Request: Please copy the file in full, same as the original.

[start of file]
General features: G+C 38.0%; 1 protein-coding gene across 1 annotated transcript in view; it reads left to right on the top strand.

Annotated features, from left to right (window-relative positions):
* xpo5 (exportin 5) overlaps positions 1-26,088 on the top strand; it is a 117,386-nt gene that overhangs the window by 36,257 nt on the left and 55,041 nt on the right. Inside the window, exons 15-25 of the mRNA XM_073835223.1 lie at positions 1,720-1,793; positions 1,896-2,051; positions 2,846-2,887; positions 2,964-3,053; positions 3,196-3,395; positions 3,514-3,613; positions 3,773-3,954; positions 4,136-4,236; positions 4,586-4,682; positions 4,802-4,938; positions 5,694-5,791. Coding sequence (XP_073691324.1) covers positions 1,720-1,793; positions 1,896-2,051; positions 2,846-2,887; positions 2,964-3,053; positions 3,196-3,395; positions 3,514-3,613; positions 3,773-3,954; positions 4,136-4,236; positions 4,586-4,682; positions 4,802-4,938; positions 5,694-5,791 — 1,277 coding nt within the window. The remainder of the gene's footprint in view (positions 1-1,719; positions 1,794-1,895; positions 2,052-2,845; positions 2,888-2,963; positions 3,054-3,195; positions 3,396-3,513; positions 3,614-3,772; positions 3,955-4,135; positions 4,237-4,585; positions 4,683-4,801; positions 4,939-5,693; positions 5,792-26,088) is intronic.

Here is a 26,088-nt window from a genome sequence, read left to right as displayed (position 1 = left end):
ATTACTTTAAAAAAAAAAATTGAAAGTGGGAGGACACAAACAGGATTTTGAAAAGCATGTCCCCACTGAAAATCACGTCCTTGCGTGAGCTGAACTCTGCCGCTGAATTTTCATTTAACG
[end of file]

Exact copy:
General features: G+C 38.0%; 1 protein-coding gene across 1 annotated transcript in view; it reads left to right on the top strand.

Annotated features, from left to right (window-relative positions):
* xpo5 (exportin 5) overlaps positions 1-26,088 on the top strand; it is a 117,386-nt gene that overhangs the window by 36,257 nt on the left and 55,041 nt on the right. Inside the window, exons 15-25 of the mRNA XM_073835223.1 lie at positions 1,720-1,793; positions 1,896-2,051; positions 2,846-2,887; positions 2,964-3,053; positions 3,196-3,395; positions 3,514-3,613; positions 3,773-3,954; positions 4,136-4,236; positions 4,586-4,682; positions 4,802-4,938; positions 5,694-5,791. Coding sequence (XP_073691324.1) covers positions 1,720-1,793; positions 1,896-2,051; positions 2,846-2,887; positions 2,964-3,053; positions 3,196-3,395; positions 3,514-3,613; positions 3,773-3,954; positions 4,136-4,236; positions 4,586-4,682; positions 4,802-4,938; positions 5,694-5,791 — 1,277 coding nt within the window. The remainder of the gene's footprint in view (positions 1-1,719; positions 1,794-1,895; positions 2,052-2,845; positions 2,888-2,963; positions 3,054-3,195; positions 3,396-3,513; positions 3,614-3,772; positions 3,955-4,135; positions 4,237-4,585; positions 4,683-4,801; positions 4,939-5,693; positions 5,792-26,088) is intronic.

Here is a 26,088-nt window from a genome sequence, read left to right as displayed (position 1 = left end):
ATTACTTTAAAAAAAAAAATTGAAAGTGGGAGGACACAAACAGGATTTTGAAAAGCATGTCCCCACTGAAAATCACGTCCTTGCGTGAGCTGAACTCTGCCGCTGAATTTTCATTTAACG